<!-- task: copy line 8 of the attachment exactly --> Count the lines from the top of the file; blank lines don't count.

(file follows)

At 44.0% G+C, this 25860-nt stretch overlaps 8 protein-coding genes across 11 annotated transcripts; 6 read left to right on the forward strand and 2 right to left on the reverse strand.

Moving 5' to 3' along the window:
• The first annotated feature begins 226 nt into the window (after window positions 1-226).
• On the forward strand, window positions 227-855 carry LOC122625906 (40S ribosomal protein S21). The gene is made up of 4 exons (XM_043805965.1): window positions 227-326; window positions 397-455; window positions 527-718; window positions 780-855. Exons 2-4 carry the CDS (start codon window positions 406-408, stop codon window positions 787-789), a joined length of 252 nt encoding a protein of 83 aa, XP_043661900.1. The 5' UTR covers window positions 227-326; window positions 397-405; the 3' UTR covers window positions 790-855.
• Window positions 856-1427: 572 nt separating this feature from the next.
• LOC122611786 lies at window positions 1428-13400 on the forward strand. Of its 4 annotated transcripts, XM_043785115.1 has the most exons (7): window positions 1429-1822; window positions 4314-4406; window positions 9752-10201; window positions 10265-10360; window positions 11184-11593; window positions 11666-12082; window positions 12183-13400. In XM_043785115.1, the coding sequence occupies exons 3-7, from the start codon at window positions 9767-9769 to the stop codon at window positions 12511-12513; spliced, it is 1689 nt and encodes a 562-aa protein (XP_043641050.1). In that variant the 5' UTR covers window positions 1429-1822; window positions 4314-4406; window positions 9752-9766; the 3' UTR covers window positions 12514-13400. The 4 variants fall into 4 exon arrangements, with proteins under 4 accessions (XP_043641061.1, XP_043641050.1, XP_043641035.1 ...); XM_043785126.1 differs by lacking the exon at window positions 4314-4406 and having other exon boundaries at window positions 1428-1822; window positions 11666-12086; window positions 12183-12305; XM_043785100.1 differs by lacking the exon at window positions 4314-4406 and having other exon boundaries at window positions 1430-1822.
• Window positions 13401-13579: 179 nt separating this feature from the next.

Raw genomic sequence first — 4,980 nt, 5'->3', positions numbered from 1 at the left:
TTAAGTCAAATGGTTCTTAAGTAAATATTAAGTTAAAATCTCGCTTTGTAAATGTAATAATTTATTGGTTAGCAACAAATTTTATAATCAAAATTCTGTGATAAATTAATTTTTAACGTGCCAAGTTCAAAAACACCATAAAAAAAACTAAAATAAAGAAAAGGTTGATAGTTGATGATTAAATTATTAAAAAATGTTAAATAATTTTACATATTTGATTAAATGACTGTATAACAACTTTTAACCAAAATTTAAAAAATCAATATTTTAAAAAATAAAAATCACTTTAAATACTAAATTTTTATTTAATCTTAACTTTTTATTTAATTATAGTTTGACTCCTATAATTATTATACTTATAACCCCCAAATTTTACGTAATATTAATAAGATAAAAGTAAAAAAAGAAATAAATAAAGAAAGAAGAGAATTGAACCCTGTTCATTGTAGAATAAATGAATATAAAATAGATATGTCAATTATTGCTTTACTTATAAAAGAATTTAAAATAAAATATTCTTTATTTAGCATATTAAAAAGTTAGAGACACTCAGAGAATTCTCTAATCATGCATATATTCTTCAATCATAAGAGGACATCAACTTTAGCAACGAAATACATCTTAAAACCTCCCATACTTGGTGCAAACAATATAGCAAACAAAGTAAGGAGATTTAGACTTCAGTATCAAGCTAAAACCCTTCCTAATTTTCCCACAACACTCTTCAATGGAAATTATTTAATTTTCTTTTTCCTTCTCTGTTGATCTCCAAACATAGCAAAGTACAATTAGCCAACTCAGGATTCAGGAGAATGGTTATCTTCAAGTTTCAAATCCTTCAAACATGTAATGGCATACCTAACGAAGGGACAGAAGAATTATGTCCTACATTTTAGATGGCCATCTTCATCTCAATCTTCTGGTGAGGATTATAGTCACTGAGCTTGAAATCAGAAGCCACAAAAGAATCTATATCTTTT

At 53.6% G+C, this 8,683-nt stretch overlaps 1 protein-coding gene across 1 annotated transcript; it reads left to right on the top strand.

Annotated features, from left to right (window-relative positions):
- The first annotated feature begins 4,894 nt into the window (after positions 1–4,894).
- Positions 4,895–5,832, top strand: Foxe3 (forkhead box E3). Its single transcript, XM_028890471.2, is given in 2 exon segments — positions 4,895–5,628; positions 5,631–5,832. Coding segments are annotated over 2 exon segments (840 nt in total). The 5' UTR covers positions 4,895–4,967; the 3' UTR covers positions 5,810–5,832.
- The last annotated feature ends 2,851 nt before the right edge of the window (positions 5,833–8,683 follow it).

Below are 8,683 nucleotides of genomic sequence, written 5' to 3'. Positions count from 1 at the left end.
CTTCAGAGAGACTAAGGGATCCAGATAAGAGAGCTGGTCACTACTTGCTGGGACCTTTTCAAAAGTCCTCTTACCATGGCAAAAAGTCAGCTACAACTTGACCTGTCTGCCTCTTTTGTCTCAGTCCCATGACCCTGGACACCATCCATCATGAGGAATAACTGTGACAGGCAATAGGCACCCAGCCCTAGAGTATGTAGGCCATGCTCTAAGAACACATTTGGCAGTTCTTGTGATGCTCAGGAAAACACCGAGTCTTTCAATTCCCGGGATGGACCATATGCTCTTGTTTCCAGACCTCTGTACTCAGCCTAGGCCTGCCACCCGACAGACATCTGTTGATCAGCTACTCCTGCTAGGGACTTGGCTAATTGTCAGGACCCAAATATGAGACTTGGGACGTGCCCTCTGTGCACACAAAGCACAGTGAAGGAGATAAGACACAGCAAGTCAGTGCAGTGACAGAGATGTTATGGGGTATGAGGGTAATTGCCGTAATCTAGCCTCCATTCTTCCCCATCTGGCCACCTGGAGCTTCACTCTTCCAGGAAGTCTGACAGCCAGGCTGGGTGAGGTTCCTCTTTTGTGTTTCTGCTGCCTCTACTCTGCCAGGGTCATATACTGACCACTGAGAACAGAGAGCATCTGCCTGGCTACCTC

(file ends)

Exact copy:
Raw genomic sequence first — 4,980 nt, 5'->3', positions numbered from 1 at the left: